When it comes to treatment for back pain or neck pain, chiropractors are one of the first types of doctors you might consider turning to if you want to see results and not just mask the pain with prescription drugs — which is often what will end up happening when back and neck pain are treated by other kinds of doctors. But how do you choose a chiropractor who will give you the best treatment course based on your specific problems and your philosophy toward healthcare? There are many different chiropractic clinics, and of course different chiropractic clinics mean different care philosophies. Most chiropractors fall into one of two categories, however, and understanding them is the first step toward finding the chiropractor who’s right for you:
The discipline of chiropractic is in one sense ancient, as people have been using manual manipulations of the joints — particularly in the spine — to treat ailments going as far back as ancient Egypt. The modern field, however, was founded in the U.S. by Daniel David Palmer in 1895. Palmer believed it was possible to merge science and metaphysics, and early chiropractic care was rooted in non-scientific philosophies such as magnetism, spiritualism and naturalism. (It’s important to note that simply having a pseudoscientific founding doesn’t say much about chiropractic, as all branches of medicine once used practices not supported by the scientific method.)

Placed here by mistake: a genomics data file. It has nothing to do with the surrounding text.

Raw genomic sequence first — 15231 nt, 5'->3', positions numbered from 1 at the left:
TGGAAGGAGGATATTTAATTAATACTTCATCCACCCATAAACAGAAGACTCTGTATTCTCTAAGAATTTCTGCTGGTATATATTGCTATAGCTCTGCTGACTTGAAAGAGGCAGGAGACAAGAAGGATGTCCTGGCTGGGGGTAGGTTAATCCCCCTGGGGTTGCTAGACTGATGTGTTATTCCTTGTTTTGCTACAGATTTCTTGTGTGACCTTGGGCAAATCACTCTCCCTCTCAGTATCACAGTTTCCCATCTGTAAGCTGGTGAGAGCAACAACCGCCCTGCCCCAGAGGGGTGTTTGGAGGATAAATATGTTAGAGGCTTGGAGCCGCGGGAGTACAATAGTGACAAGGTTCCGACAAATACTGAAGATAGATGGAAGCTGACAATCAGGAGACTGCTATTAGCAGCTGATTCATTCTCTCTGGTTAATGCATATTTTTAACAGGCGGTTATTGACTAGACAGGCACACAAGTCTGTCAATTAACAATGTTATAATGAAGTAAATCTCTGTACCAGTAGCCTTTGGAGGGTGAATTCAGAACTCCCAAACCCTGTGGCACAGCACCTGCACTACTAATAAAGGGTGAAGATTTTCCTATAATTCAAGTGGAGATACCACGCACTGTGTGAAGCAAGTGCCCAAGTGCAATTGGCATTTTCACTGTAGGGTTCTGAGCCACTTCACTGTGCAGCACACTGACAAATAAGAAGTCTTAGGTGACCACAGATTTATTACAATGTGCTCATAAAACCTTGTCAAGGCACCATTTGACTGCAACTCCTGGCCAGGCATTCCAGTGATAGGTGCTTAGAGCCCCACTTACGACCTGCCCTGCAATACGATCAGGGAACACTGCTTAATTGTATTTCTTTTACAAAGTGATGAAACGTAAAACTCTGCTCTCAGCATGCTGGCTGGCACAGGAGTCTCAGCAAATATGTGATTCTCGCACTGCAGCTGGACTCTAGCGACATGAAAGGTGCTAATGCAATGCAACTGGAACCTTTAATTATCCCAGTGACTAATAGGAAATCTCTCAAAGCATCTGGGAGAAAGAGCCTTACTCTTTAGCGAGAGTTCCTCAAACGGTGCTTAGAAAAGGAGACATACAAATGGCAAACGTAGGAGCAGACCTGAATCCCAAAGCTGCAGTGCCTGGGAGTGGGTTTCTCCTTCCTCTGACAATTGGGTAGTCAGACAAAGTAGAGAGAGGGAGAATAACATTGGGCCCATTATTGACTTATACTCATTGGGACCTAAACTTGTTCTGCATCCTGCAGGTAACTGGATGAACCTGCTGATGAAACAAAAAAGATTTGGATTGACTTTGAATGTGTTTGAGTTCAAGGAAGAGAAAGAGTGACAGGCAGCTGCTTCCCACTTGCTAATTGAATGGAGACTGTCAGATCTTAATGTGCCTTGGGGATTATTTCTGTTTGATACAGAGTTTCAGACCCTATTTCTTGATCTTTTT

Palmer also believed that the vast majority of illnesses could be cured by correcting misalignments (“subluxations”) in the spine. Chiropractors who still hold this belief, that spinal alignment can contribute to a very wide range of illnesses, are thought of as “straight” chiropractors.
The vast majority of chiropractors today, however, fall into the category of “mixers.” These chiropractors are still experts on the spine and use manual manipulation to treat more than just back pain, but tend to demand a higher level of evidence when it comes to the effectiveness of treatment strategies.
Mixers generally see chiropractic as a complementary care route to mainstream medicine, rather than a replacement for it (though they often work with osteopathic physicians, rather than medical doctors). They often want to see chiropractic integrated into a more well-rounded treatment outlook, and often even work in clinics with other types of practitioners. Mixers may also be referred to as “broad” chiropractors (as opposed to chiroprators with a more narrow view of chiropractic).
Do you have any advice on how to choose between different chiropractic clinics? Discuss in the comments.